U.S. Eases Flight Ban on Chinese Airlines

Date: Monday, June 8, 2020
Source: The Wall Street Journal

Chinese carriers will be able to make two flights weekly to and from U.S. after China allowed some U.S. service

The Trump administration eased off plans to block passenger flights by mainland Chinese airlines to the U.S. on Friday, after China said it would permit some passenger flights by U.S. airlines.

The U.S. Department of Transportation had earlier said it would bar Chinese airlines from flying passengers to and from the U.S., saying Beijing had failed to approve resumption of these routes by U.S. airlines.

Beijing quickly responded by saying it would ease flight restrictions on foreign carriers, allowing them one weekly flight to one city.

The DOT on Friday revised its original order, due to take effect June 16, and said it would allow a total of two round-trip flights a week by Chinese airlines. But the DOT said China’s restrictions still impaired the rights of U.S. carriers to operate flights under an agreement that governs air travel between the two countries. 

While the order eases the threatened passenger flight ban, it will still cut in half the number of flights that Chinese carriers currently operate. Chinese carriers are permitted to operate a total of four weekly passenger flights to the U.S. under the limits Chinese aviation authorities set in March in an effort to stem the spread of the coronavirus.

The DOT said it would be willing to revisit its restrictions if Chinese authorities made further adjustments. Cargo flights haven’t been limited by either country.

“The Department’s overriding goal is not the perpetuation of this situation, but rather an improved environment wherein the carriers of both parties will be able to exercise fully their bilateral rights,” the department said in its revised order. “The most recent [Civil Aviation Administration of China] action has not created that environment.”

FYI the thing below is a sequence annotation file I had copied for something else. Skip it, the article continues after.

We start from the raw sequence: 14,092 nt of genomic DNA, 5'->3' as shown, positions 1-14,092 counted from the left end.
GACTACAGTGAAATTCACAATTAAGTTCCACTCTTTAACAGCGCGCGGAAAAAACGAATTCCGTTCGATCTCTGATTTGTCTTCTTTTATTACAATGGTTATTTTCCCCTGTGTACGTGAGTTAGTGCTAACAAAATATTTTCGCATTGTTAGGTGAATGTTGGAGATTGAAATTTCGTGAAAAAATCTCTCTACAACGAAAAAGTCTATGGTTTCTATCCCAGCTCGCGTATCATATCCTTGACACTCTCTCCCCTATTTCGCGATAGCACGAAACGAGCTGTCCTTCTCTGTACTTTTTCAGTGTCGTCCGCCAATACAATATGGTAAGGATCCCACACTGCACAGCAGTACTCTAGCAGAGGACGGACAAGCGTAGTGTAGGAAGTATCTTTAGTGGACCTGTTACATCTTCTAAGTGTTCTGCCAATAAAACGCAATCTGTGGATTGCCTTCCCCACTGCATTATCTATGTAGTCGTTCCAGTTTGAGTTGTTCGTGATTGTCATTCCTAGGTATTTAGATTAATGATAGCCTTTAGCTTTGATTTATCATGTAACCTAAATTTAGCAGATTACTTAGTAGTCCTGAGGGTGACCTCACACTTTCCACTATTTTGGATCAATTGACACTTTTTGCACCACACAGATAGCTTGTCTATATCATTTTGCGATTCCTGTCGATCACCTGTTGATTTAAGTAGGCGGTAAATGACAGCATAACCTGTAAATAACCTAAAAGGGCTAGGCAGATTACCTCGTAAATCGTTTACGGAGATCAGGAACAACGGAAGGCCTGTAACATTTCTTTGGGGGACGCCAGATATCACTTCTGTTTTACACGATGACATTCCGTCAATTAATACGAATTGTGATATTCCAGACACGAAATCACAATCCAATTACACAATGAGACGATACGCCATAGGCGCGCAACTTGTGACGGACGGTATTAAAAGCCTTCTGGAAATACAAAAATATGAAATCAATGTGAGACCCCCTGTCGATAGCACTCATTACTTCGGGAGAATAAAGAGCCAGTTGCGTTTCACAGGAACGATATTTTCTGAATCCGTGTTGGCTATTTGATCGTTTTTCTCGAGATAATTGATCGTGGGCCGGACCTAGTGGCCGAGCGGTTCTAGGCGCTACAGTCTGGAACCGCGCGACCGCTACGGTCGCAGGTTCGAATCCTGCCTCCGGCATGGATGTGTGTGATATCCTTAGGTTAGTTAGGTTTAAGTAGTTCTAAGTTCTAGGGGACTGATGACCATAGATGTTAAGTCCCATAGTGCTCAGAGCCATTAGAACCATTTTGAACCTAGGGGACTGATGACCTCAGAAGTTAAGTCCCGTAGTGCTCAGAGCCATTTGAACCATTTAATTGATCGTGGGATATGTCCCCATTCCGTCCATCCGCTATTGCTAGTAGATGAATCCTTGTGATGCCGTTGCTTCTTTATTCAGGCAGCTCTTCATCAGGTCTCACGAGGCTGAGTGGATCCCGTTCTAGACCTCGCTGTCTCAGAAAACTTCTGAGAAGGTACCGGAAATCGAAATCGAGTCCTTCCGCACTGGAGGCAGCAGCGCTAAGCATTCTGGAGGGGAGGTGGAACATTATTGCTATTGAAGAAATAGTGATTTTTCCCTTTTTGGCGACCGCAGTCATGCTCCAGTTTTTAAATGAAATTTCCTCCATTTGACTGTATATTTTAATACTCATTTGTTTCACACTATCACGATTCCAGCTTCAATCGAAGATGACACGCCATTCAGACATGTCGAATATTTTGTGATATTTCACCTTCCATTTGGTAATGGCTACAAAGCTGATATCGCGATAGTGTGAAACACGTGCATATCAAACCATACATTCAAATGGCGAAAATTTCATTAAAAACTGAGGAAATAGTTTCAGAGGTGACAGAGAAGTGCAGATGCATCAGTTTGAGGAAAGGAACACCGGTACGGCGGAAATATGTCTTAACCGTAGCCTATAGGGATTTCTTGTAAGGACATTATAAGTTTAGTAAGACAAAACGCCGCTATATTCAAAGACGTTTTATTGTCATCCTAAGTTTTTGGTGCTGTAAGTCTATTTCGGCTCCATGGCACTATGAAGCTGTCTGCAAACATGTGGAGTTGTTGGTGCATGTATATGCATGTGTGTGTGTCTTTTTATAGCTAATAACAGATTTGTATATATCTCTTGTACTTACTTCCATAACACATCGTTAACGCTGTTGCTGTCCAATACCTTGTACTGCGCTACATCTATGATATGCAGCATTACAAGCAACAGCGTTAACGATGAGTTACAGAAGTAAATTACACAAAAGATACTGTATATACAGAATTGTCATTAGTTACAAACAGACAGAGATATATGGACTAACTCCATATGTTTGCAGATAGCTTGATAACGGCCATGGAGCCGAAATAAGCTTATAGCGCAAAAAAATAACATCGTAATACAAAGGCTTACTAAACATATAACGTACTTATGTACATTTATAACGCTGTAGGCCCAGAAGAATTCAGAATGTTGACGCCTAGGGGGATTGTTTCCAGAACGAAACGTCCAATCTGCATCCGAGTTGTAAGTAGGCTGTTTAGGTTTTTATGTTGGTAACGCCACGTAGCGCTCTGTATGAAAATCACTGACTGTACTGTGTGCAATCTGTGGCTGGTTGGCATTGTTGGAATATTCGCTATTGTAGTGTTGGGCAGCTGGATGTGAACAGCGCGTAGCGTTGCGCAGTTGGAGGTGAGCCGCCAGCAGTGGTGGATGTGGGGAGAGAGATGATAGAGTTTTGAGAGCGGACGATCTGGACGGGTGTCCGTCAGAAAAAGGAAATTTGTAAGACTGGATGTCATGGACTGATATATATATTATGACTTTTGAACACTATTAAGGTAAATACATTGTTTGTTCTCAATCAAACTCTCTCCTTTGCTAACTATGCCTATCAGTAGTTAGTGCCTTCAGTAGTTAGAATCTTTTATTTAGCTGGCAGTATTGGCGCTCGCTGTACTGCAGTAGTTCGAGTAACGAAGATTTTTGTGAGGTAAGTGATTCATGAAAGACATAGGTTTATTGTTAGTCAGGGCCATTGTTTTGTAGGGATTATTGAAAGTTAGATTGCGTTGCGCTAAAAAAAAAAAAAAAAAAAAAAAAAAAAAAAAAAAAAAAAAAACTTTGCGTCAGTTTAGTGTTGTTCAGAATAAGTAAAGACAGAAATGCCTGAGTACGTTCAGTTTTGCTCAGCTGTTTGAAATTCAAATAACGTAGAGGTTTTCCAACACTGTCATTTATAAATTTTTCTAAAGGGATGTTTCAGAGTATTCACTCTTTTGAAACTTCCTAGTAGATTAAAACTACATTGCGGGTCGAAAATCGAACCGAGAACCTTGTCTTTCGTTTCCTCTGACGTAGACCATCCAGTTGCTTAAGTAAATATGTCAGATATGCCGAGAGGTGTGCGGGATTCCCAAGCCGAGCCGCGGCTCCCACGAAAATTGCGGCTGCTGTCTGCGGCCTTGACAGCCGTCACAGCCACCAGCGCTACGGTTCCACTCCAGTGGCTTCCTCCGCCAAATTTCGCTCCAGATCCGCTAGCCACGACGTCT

The Chinese Embassy in Washington didn’t immediately respond to a request for comment.

Currently four Chinese airlines— Air China Ltd., China Southern Airlines Co., Xiamen Airlines and China Eastern Airlines Corp.—operate scheduled passenger flights between the two countries, the Transportation Department said. Others had intended to resume service in the coming months.

The threat of an outright ban on passenger flights came as U.S.-China relations are at their worst in more than three decades, with the world’s largest economies at odds over technology, trade and Hong Kong’s political status.

But the air service dispute escalated rapidly and then deflated just as fast, with partial concessions by both sides.

The Civil Aviation Administration of China said Thursday that 95 foreign airlines would be cleared to fly to one Chinese destination once a week starting Monday, mirroring rules already in place permitting Chinese airlines to fly one weekly service to foreign countries.

China had set limits on international service for Chinese carriers and for foreign airlines flying to the country in March.

The DOT argued that those limits effectively keep U.S. airlines out, since they set caps on flying based on schedules in mid-March, when the U.S. carriers had already suspended flights to and from China.

Delta Air Lines Inc. and United Airlines Holdings Inc. have sought to resume service to China this month after suspending flying there earlier this year, as the coronavirus pandemic took hold. United is seeking to restore three China routes, while Delta aims to restore two.

When those plans weren’t approved, the U.S. accused China of violating an agreement that governs air travel between the two countries.

There are other unresolved issues that could impact whether U.S. airlines resume flying, including China’s plan to penalize foreign carriers when arriving passengers test positive for Covid-19.


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